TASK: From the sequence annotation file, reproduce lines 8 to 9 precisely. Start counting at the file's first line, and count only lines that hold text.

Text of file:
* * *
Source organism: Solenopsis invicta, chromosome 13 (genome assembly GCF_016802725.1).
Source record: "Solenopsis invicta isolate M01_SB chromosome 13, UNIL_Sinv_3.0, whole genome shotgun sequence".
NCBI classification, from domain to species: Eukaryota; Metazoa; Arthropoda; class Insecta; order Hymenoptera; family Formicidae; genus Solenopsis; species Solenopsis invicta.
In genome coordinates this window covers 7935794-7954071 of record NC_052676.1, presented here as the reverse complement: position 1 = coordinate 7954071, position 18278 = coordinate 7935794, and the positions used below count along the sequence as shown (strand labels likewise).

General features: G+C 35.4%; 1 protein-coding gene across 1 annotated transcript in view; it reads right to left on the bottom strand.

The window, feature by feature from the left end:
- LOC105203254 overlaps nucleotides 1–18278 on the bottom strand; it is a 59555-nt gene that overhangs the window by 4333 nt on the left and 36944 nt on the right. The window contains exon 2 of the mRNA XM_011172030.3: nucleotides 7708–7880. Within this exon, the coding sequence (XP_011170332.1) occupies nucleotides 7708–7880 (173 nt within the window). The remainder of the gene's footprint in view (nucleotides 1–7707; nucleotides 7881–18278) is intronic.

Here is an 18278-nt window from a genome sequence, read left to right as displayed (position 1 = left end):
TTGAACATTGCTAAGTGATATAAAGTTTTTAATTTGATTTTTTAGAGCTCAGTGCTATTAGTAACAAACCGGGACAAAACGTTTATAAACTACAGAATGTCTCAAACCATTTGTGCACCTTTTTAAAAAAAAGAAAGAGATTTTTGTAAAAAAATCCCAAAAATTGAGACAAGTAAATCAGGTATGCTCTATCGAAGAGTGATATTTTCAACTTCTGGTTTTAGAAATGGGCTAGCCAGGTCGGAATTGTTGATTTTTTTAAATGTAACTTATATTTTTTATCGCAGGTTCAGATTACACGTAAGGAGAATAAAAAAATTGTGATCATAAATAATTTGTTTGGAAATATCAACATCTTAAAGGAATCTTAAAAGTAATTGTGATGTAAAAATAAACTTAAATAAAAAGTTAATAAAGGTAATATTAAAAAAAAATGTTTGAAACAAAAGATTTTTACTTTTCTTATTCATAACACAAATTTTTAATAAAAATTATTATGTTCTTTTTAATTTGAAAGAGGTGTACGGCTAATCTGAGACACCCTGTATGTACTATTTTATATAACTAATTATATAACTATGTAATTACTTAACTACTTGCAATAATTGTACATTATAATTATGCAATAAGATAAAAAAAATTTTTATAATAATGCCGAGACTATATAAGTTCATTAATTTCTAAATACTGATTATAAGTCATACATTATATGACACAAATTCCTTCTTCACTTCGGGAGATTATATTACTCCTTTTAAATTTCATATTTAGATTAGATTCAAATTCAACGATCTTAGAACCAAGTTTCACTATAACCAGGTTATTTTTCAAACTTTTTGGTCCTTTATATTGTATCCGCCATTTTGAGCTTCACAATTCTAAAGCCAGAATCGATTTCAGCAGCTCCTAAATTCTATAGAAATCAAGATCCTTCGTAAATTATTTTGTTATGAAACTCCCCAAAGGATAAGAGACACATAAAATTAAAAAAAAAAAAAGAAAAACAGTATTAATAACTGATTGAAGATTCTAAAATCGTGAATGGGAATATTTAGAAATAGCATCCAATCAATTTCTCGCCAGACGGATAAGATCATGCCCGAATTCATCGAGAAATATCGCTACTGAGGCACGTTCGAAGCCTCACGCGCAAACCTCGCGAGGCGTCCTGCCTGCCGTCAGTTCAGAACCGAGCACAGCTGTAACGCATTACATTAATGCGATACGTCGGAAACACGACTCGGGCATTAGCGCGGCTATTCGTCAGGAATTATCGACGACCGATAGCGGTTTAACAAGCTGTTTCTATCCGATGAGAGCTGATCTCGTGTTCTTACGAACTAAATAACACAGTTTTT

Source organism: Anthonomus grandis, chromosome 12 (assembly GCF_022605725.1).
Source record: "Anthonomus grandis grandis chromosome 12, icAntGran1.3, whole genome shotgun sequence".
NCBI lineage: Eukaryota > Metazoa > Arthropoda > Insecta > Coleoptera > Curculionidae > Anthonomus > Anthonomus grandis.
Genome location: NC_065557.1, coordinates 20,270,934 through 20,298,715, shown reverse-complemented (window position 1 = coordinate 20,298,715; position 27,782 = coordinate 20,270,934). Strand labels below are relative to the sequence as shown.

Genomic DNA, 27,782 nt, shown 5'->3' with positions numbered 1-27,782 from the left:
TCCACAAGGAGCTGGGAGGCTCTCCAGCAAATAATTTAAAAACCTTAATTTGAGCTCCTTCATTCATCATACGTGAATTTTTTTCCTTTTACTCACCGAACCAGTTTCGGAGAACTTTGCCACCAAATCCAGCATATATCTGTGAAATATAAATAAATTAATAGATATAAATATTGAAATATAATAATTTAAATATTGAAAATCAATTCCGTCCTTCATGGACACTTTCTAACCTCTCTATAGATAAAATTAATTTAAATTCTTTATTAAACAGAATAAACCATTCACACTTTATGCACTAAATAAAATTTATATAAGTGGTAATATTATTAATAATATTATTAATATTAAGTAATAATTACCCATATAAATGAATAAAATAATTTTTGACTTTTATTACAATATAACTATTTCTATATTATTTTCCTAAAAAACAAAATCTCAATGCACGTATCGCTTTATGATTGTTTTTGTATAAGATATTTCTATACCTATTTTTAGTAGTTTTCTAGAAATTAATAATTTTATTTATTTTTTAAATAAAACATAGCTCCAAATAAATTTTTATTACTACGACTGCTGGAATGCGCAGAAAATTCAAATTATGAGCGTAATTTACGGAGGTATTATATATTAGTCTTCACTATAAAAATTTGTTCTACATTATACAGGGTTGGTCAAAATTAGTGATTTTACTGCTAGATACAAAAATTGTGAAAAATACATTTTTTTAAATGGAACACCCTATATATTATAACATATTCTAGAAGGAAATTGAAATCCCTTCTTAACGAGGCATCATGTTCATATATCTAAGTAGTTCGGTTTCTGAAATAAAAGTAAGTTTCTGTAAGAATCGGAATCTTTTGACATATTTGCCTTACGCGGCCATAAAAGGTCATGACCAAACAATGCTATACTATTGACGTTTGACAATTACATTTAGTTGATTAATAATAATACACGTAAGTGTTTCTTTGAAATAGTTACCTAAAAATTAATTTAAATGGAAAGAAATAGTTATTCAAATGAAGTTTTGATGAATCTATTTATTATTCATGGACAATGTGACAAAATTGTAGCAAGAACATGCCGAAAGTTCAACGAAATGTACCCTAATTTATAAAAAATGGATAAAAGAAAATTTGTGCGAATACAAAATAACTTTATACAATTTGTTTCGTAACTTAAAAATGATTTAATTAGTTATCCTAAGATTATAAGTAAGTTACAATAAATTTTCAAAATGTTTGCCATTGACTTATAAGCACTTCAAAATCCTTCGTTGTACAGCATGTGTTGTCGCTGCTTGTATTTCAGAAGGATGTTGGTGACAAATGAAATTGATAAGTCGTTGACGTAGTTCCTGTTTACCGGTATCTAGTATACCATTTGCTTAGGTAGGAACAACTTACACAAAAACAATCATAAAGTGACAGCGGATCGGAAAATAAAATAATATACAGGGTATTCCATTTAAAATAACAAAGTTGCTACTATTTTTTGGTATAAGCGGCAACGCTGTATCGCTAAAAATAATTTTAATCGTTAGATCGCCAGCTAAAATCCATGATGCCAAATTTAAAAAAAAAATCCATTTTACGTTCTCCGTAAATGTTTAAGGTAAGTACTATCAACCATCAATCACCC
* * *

Here is an 18278-nt window from a genome sequence, read left to right as displayed (position 1 = left end):
TTGAACATTGCTAAGTGATATAAAGTTTTTAATTTGATTTTTTAGAGCTCAGTGCTATTAGTAACAAACCGGGACAAAACGTTTATAAACTACAGAATGTCTCAAACCATTTGTGCACCTTTTTAAAAAAAAGAAAGAGATTTTTGTAAAAAAATCCCAAAAATTGAGACAAGTAAATCAGGTATGCTCTATCGAAGAGTGATATTTTCAACTTCTGGTTTTAGAAATGGGCTAGCCAGGTCGGAATTGTTGATTTTTTTAAATGTAACTTATATTTTTTATCGCAGGTTCAGATTACACGTAAGGAGAATAAAAAAATTGTGATCATAAATAATTTGTTTGGAAATATCAACATCTTAAAGGAATCTTAAAAGTAATTGTGATGTAAAAATAAACTTAAATAAAAAGTTAATAAAGGTAATATTAAAAAAAAATGTTTGAAACAAAAGATTTTTACTTTTCTTATTCATAACACAAATTTTTAATAAAAATTATTATGTTCTTTTTAATTTGAAAGAGGTGTACGGCTAATCTGAGACACCCTGTATGTACTATTTTATATAACTAATTATATAACTATGTAATTACTTAACTACTTGCAATAATTGTACATTATAATTATGCAATAAGATAAAAAAAATTTTTATAATAATGCCGAGACTATATAAGTTCATTAATTTCTAAATACTGATTATAAGTCATACATTATATGACACAAATTCCTTCTTCACTTCGGGAGATTATATTACTCCTTTTAAATTTCATATTTAGATTAGATTCAAATTCAACGATCTTAGAACCAAGTTTCACTATAACCAGGTTATTTTTCAAACTTTTTGGTCCTTTATATTGTATCCGCCATTTTGAGCTTCACAATTCTAAAGCCAGAATCGATTTCAGCAGCTCCTAAATTCTATAGAAATCAAGATCCTTCGTAAATTATTTTGTTATGAAACTCCCCAAAGGATAAGAGACACATAAAATTAAAAAAAAAAAAAGAAAAACAGTATTAATAACTGATTGAAGATTCTAAAATCGTGAATGGGAATATTTAGAAATAGCATCCAATCAATTTCTCGCCAGACGGATAAGATCATGCCCGAATTCATCGAGAAATATCGCTACTGAGGCACGTTCGAAGCCTCACGCGCAAACCTCGCGAGGCGTCCTGCCTGCCGTCAGTTCAGAACCGAGCACAGCTGTAACGCATTACATTAATGCGATACGTCGGAAACACGACTCGGGCATTAGCGCGGCTATTCGTCAGGAATTATCGACGACCGATAGCGGTTTAACAAGCTGTTTCTATCCGATGAGAGCTGATCTCGTGTTCTTACGAACTAAATAACACAGTTTTT